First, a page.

Attention in prayer
Finally, attention is of the very essence of prayer. As an expression of sentiment, emanating from our intellectual faculties, prayer requires their application, i.e. attention. As soon as this attention ceases, prayer ceases. To begin praying and allow the mind to be wholly diverted or distracted to some other occupation or thought necessarily terminates the prayer, which is resumed only when the mind is withdrawn from the object of distraction. To admit distraction is wrong when one is obliged to apply oneself to prayer; when there is no such obligation, one is at liberty to pass from the subject of prayer, provided it be done without irreverence, to any other proper subject. This is all very simple when applied to mental prayer; but does vocal prayer require the same attention as mental, in other words, when praying vocally must one attend to the meaning of words, and if one should cease to do so, would one, by that very fact cease to pray? Vocal prayer differs from mental precisely in this that mental prayer is not possible without attention to the thoughts that are conceived and expressed whether internally or externally. Neither is it possible to pray without attending to thought and words when we attempt to express our sentiment in our own words; whereas all that is needed for vocal prayer proper is the repetition of certain words, usually a set form with the intention of using them in prayer. So long as the intention lasts, i.e. so long as nothing is done to terminate it or wholly inconsistent with it, so long as one continues to repeat the form of prayer, with proper reverence in disposition and outward manner, with only this general purpose of praying according to the prescribed form, so long as one continues to pray and no thought or external act can be considered a distraction unless it terminates our intention, or by levity or irreverence be wholly inconsistent with the prayer. Thus one may pray in the crowded streets where it is impossible to avoid sights and sounds and consequent imaginations and thoughts.
The Dalai Lama says that religious leaders should stop relying on prayer and meditation to bring about world peace. They should do something instead."Change only takes place through action, not through meditation and prayer." --The Dalai Lama
When the emergency technician is about to apply CPR, nobody says: "Wait! Let's pray first."
Prayer is attempted communication with supernatural beings (SBs) or metaphysical energies. The word derives from a 14th century French word (preiere) meaning "to obtain by entreaty". The most common use of the word "prayer" is asking an SB for some favor or entreating an invisible force or energy to fulfill one's desire. This type of prayer I'm calling intercessory prayer (IP) because it is done to ask an SB or energy to intercede on behalf of oneself or someone else. Technically, I'm told, if you ask for intercession on behalf of oneself, your prayer is called petitionary, and if you ask on behalf of others it's called intercessory because the one praying is interceding between the SB and the one being prayed for.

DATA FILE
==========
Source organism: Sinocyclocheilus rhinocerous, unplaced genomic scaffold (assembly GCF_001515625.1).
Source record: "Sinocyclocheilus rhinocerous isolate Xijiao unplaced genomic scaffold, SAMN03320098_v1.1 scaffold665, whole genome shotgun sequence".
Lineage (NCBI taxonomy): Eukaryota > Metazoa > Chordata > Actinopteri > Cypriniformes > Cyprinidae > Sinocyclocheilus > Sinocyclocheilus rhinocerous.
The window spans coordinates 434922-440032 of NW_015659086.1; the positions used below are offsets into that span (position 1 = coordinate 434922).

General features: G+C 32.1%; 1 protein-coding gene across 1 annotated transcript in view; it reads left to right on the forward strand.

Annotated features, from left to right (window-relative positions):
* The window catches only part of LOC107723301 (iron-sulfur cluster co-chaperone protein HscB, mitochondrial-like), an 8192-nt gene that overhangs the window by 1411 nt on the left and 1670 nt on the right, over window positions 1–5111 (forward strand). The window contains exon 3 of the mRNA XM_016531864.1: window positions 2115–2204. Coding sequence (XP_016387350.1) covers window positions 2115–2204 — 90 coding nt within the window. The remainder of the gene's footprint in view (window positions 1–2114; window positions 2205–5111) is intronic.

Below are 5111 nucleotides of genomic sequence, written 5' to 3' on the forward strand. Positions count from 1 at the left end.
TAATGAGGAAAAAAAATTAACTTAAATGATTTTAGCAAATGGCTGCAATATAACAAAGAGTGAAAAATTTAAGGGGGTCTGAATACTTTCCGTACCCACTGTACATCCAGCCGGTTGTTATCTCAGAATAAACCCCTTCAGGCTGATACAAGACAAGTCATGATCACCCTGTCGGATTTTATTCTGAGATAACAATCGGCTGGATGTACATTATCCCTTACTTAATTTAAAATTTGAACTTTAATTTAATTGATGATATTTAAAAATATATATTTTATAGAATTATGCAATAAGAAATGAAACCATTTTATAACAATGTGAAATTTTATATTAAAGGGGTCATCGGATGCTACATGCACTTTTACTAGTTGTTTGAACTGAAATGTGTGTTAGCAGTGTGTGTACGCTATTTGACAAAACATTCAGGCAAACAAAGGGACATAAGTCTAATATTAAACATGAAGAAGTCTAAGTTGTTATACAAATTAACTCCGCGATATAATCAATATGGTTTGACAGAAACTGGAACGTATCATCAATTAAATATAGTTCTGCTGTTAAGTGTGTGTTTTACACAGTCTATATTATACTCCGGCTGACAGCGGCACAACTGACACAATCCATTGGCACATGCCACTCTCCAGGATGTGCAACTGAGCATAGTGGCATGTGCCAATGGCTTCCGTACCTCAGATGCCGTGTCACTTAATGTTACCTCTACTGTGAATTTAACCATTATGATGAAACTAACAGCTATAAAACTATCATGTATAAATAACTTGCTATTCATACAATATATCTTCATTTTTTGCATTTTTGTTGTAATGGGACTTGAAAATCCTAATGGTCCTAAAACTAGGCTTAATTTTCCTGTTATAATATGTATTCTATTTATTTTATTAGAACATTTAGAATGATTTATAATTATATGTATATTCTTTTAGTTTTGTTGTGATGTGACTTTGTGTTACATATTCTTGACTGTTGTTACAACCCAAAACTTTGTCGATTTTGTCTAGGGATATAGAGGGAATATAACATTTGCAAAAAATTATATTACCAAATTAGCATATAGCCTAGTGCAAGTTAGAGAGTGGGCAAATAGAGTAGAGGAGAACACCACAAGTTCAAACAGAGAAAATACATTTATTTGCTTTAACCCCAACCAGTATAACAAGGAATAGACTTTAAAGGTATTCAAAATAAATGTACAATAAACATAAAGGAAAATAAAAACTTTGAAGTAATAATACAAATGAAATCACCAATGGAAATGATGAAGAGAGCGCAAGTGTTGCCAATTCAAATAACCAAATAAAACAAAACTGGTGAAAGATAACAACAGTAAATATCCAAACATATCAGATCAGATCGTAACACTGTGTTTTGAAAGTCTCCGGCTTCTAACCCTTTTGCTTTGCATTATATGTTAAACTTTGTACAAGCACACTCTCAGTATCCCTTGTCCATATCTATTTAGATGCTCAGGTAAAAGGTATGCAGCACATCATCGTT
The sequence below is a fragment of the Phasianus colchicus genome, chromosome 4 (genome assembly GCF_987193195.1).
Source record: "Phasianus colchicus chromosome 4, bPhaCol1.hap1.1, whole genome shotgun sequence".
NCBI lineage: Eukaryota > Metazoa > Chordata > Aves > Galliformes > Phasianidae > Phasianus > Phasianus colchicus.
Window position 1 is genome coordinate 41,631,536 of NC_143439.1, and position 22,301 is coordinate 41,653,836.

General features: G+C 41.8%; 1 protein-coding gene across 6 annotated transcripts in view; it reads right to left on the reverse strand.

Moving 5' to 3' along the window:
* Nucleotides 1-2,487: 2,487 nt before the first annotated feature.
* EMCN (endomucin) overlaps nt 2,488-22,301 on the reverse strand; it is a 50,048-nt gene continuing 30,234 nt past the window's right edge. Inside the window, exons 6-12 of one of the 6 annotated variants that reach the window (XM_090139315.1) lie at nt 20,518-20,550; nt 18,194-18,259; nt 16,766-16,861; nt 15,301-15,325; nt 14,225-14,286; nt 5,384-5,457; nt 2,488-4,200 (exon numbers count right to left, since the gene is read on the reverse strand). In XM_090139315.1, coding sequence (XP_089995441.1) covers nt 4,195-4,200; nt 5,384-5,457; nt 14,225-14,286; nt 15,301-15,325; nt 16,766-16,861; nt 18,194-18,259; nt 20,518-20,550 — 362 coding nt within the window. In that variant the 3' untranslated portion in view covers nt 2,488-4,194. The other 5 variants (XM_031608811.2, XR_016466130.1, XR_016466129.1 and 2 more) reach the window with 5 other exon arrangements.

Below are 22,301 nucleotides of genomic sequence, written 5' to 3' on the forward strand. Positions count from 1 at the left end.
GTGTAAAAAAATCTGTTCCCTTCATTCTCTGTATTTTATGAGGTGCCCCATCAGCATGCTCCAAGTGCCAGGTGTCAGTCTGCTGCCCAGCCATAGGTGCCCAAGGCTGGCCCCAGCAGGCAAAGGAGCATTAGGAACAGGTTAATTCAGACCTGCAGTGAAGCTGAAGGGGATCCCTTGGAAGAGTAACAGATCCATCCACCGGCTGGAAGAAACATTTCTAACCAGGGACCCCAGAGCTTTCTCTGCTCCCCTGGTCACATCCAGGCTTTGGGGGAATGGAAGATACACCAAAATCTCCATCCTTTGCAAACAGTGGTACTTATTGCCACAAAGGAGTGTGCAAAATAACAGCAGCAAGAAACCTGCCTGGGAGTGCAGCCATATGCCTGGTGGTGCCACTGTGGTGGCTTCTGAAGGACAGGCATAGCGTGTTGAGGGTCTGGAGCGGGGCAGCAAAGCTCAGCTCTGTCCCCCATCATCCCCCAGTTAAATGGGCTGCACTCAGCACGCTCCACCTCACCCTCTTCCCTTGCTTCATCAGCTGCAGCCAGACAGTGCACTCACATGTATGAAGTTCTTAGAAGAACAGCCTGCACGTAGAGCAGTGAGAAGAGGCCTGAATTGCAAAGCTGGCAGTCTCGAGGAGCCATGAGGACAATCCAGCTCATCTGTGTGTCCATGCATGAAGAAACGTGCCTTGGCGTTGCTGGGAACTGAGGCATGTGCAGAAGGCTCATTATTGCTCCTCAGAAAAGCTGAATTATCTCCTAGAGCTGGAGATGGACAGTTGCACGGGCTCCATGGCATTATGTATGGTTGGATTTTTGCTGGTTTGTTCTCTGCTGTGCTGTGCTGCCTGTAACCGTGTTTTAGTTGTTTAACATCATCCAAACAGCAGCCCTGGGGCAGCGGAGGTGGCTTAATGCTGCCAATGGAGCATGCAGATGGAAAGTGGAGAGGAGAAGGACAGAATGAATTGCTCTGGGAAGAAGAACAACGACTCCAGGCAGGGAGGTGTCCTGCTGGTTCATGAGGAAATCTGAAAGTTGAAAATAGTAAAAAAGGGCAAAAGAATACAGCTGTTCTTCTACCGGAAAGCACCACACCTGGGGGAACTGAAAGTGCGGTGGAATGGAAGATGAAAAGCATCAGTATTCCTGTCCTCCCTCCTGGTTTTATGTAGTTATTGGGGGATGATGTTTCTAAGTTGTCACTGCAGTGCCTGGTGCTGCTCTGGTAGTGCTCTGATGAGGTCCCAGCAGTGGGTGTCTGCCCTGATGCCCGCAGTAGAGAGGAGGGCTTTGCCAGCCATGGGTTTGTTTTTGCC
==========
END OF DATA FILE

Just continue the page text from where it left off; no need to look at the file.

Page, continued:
The Prayer preceeding all prayers:
"May it be the real I who speaks.
May it be the real Thou to whom i speak."
Ford comments: This is perhaps the hardest
truth of any to grasp.
Do we wake up every morning amazed that we are loved by God?
Do we allow our day to be shaped by God's desire to relate to us?
"The interesting thing to me about prayer is this: It presumes that we do not have the thing for which we are praying. In other words, it is based on the presumption of lack and want. I believe this to be a false presumption. Everything we need is always at hand. Thinking that this is not, in fact, the case prevents things from manifesting in our lives. Knowing (in our conscious, subconscious and unconscious minds) that there is never any lack whatsoever, and that everything that is needed at any moment is always at hand at the particular moment we need it, results in a different type of prayer entirely. Rather than supplication, prayer becomes a statement of fact, an image of the manifestation that is already in process; a positive projection of completion."- Guruka Singh
Healing and Uplifting Power of Ardas adapted from original by Dr. S.S. Sodhi
Whittington, Brandon L. and Scher, Steven J. 'Prayer and Subjective Well-Being: An Examination of Six Different Types of Prayer', International Journal for the Psychology of Religion, 20:1, 59 - 68